Trust in the future

The National Trust
January 12, 1996

It will be old news to you by now, but as I write this review the National Trust is buying an ordinary terraced house in Liverpool where Paul McCartney once lived. They could probably have had the one next door - identical, but without the story line - for half the price.

The National Trust: the Next Hundred Years, according to its editor Howard Newby, is intended to stimulate a "constructive debate about the trust's future direction". The ownership and management of the country houses we all visit with their shops and tearooms and zealous attendants is a tiny part of it all, he reminds us. Conservation, sustainable development, the countryside, archaeology, gardens and the coast all have their chapters, as do buildings. Most of them are written by university eminences. Some essays are better than others, but stimulating is not a bad word to sum it all up; and this is the only National Trust publication I have seen without any pictures.

The National Trust was founded in 1895, and this book uses the centenary as "an excuse to take stock". A century ago, the rotting of old England was already clear to sensitive persons. The country was too successful for its own good and was palpably disappearing under a welter of capitalist rubbish. The introductory essay by David Cannadine - contrarily called "The first hundred years" - describes in incisive detail how this preoccupation altered as successive generations took hold of the trust. Between the first and second periods of war with Germany people perceived that the character of England, not its sense of antiquity, was the thing under threat, and with that came big chunks of land acquisition. After the second world war came the turn of aristocrats, who used the trust to mount a rescue operation on their vanishing legacy, the country houses with their parks and collections. The fourth generation, the current one, is that of an environmentally concerned landlord of the third biggest holding in the country after the Forestry Commission and the Ministry of Defence.

So, 100 years on, ready for the next move, what should the National Trust do with the mixed bag of land and property collected under these subtly different regimes? For my money, the best essay here is that by Keith Clayton on "The coast". It resoundingly epitomises the trust's predicament. The trust has an ambition to own all 2,000 miles of undeveloped coastline (the whole is 3,000 miles), and Clayton does not shrink from stating unpalatable realities - the first of which is that the whole world is constantly changing. Protect one part of the coast, and the destructive power of the sea is displaced to another. By 2095, given the rise in sea level, the shape of England may be different: the trust may lose its holdings to the ocean, as the Greyfriar monks did at Dunwich, way back. Such organisational self-questioning is not so bad: some other conservation groups have clarity like an illness. Clayton points out that the Royal Society for the Protection of Birds, for example, with its single objective of protecting birds is prepared to alter the landscape to that end and to prohibit access to it - both of which things, he rightly says, the National Trust should not do.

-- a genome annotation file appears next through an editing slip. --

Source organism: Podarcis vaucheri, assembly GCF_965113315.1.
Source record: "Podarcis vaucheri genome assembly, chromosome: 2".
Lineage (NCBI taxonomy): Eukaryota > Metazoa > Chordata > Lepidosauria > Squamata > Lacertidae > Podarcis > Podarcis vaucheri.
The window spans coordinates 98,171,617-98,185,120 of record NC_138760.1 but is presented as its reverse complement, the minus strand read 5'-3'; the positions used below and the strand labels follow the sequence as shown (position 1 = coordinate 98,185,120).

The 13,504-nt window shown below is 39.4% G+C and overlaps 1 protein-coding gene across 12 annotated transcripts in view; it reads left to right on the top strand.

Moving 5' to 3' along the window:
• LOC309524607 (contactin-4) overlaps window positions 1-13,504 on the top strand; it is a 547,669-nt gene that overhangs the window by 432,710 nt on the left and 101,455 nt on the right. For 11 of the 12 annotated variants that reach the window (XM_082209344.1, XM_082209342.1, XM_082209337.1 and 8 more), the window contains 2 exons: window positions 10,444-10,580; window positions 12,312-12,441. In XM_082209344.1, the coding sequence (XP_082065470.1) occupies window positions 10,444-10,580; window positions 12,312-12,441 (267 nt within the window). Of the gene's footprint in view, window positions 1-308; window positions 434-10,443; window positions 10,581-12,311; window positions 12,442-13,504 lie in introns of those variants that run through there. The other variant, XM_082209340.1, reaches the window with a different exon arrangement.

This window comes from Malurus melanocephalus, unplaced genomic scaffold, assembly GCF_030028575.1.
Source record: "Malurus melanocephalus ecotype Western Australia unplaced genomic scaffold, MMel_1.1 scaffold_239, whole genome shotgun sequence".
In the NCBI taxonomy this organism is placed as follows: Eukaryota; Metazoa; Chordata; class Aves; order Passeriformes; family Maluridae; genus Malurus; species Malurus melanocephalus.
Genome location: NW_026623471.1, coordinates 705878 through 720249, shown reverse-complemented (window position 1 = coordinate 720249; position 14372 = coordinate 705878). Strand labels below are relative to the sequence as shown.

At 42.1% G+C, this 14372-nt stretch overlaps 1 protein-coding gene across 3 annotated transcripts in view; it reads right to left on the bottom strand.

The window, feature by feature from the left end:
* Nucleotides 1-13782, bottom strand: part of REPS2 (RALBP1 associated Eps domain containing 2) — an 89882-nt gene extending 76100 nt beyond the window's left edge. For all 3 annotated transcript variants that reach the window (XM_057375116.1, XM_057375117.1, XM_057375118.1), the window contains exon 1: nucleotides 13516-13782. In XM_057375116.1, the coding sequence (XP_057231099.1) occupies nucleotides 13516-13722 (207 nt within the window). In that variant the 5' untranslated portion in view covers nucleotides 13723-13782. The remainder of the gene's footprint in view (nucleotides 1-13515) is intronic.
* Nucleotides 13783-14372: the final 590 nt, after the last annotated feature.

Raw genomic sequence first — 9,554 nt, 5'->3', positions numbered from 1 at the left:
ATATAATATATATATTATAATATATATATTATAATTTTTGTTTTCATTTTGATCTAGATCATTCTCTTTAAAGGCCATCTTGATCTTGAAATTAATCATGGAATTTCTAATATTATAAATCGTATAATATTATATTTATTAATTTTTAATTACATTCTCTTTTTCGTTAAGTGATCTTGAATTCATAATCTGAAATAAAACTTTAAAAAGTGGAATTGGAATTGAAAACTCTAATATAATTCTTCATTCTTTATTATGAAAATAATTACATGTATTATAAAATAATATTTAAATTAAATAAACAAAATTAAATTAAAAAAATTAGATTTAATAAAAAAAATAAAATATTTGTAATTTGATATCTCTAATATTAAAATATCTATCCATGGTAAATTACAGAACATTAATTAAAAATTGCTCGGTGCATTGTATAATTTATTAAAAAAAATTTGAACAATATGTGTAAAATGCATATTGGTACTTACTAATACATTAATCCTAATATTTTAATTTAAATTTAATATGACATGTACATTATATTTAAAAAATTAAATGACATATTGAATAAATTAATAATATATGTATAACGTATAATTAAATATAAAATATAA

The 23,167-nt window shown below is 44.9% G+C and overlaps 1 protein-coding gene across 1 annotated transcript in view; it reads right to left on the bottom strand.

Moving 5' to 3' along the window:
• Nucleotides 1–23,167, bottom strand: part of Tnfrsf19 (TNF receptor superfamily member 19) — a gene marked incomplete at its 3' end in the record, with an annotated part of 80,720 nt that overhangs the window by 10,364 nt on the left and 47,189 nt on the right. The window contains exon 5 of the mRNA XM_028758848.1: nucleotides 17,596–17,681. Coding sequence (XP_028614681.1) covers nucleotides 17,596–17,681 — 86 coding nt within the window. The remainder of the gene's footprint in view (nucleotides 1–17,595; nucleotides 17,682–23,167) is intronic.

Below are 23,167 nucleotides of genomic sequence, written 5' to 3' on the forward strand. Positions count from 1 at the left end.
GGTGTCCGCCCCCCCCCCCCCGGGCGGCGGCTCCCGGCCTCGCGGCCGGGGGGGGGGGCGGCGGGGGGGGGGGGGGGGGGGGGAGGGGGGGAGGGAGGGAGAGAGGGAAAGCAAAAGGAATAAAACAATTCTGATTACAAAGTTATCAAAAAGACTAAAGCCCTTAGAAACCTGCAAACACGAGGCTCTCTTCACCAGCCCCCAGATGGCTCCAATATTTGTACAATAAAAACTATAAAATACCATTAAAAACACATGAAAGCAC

Will the next 100 years see a Balkanisation of different environmental groups, with the National Trust trying to maintain its conventional, don't-rock-the-boat-too-hard position? In his essay on archaeology, Peter Fowler raises the spectre of fox hunting becoming a sort of living archaeology, to be protected because of its significant place in the heritage-which is a bit like the idea that Paul McCartney's father's house is more significant than the one next door. The point of protecting buildings is to save something good from destruction, not to make an exhibition of significant artefacts.

The concluding essay, "The next hundred years", by the editor Newby, is not conclusive. There is an attempt to define the "core issues" but to me it reads like contemporary planning, all parking restrictions and compromises: in other words, plenty of ideas but no vision. Even so, anyone interested in the future of the land, and in England, will find this book a help in clarifying his or her own position, which makes the book a success on its own terms. It may not have the answer, but it has utility.

Paul Shepheard is researching landscape themes, assisted by a grant from the Graham Foundation for advanced studies in the fine arts.

The National Trust: The Next Hundred Years

ISBN - 0 7078 0190 7 and 0231 8
Publisher - The National Trust
Price - £17.99 and £9.99
Pages - 179

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